Items that are great for KSL are gently used, new, or antique. It is free to post a basic ad on KSL. If there is a category for it, try and sell it. If you don’t think your item is worth money but don’t want to take the time and effort to dispose of the item, consider posting on KSL’s “Free” or “For Trade” sections. The following categories are considered “hot” and items in these categories sell really well:


-Cell Phones



-Tools/home/garden items

-Wedding items

-Certain clothing items

-Musical instruments

-Certain furniture items


And I even rent out my basement using KSL! 

When selling on KSL, price your item fairly. A good rule of thumb is to price items about 10%-25% of what the item would cost new. Some items sell really well and have a higher resale like newer electronics, computers and cell phones, for example. If you are unsure how to price your item, search the classifieds for what other people are selling the item for and price competitively. The more competitively you price your item, the faster it will sell. You may be priced too low if you get a lot of calls, texts, emails, and ad views right away. If you place an ad and no one makes an offer after a few days, you are priced too high and you will have to be willing to take less for your item. Consider starting high and deleting and reposting your ad every few days with a lower price until the item sells.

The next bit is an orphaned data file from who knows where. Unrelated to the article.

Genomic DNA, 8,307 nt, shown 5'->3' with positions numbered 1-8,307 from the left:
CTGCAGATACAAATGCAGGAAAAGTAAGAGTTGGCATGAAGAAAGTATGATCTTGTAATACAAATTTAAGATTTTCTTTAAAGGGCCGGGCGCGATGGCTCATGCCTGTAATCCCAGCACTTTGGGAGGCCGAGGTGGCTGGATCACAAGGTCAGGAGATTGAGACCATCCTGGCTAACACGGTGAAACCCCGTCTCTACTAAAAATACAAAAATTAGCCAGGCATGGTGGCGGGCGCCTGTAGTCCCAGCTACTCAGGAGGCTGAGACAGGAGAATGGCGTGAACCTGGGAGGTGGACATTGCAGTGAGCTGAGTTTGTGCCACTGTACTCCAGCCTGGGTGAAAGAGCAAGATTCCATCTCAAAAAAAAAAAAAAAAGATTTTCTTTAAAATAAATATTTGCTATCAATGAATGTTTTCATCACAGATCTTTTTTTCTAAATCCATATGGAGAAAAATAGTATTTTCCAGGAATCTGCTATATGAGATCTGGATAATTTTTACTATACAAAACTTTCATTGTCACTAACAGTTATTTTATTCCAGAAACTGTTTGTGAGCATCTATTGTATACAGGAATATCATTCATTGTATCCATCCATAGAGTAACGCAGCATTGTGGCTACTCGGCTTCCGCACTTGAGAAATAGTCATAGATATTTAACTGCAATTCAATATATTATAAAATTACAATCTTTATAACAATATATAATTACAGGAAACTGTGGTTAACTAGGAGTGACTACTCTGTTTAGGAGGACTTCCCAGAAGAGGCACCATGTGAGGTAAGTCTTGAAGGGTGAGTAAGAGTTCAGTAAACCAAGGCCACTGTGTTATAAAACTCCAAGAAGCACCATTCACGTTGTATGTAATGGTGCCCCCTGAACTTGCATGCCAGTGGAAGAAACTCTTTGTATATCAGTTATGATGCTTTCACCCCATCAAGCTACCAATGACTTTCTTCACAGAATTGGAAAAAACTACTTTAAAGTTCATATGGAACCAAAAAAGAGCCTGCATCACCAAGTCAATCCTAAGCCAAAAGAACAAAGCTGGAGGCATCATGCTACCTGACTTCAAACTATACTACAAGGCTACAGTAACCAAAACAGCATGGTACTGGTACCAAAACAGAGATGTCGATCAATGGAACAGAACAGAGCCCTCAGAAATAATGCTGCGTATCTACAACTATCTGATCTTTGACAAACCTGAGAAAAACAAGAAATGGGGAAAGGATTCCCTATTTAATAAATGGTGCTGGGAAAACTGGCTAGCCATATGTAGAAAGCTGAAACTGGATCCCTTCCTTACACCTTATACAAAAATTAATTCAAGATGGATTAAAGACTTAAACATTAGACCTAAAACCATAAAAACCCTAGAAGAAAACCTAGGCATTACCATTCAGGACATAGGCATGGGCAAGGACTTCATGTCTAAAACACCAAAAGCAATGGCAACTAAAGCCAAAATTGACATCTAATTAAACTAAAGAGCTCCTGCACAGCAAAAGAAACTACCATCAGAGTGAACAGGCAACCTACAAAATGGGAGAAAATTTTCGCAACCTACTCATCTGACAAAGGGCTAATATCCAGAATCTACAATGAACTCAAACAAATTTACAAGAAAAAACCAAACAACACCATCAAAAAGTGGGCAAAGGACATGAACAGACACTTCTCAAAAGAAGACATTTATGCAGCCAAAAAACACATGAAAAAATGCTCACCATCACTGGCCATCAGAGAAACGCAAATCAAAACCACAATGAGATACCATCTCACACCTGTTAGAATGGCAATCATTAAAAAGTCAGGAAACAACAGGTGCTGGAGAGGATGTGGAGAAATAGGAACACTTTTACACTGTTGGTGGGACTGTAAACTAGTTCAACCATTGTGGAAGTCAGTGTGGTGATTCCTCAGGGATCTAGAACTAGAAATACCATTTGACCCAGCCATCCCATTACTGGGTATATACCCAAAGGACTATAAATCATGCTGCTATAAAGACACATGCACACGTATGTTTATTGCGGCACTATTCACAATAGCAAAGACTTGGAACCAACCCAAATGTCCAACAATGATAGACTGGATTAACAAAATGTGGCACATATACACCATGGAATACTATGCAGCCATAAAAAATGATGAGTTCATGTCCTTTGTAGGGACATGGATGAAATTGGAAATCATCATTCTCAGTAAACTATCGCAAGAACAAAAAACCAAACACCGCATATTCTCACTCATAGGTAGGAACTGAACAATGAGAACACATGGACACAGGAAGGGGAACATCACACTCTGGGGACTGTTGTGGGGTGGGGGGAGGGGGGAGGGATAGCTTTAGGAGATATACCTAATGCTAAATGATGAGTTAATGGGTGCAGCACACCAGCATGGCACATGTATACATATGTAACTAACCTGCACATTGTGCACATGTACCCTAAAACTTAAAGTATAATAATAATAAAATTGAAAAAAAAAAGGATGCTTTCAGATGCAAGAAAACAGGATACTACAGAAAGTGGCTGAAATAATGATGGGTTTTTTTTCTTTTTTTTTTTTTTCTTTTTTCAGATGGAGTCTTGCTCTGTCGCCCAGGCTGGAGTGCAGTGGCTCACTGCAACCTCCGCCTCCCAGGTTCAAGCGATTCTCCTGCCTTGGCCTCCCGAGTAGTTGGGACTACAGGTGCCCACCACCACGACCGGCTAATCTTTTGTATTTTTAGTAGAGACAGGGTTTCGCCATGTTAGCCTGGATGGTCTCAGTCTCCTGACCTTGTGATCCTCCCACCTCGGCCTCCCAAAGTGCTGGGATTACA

Post good ads. This includes adding a photograph. In this case, a picture is worth a thousand words. Make sure your photo is taken in a well lit room and your item is displayed well. Consider adding multiple photos from multiple angles and be sure to photograph and describe any damage. Try to keep your ad to a couple of paragraphs or shorter but include as much identifying information as possible. At the end, be sure to include who to contact, contact information and what city the item will be picked up in.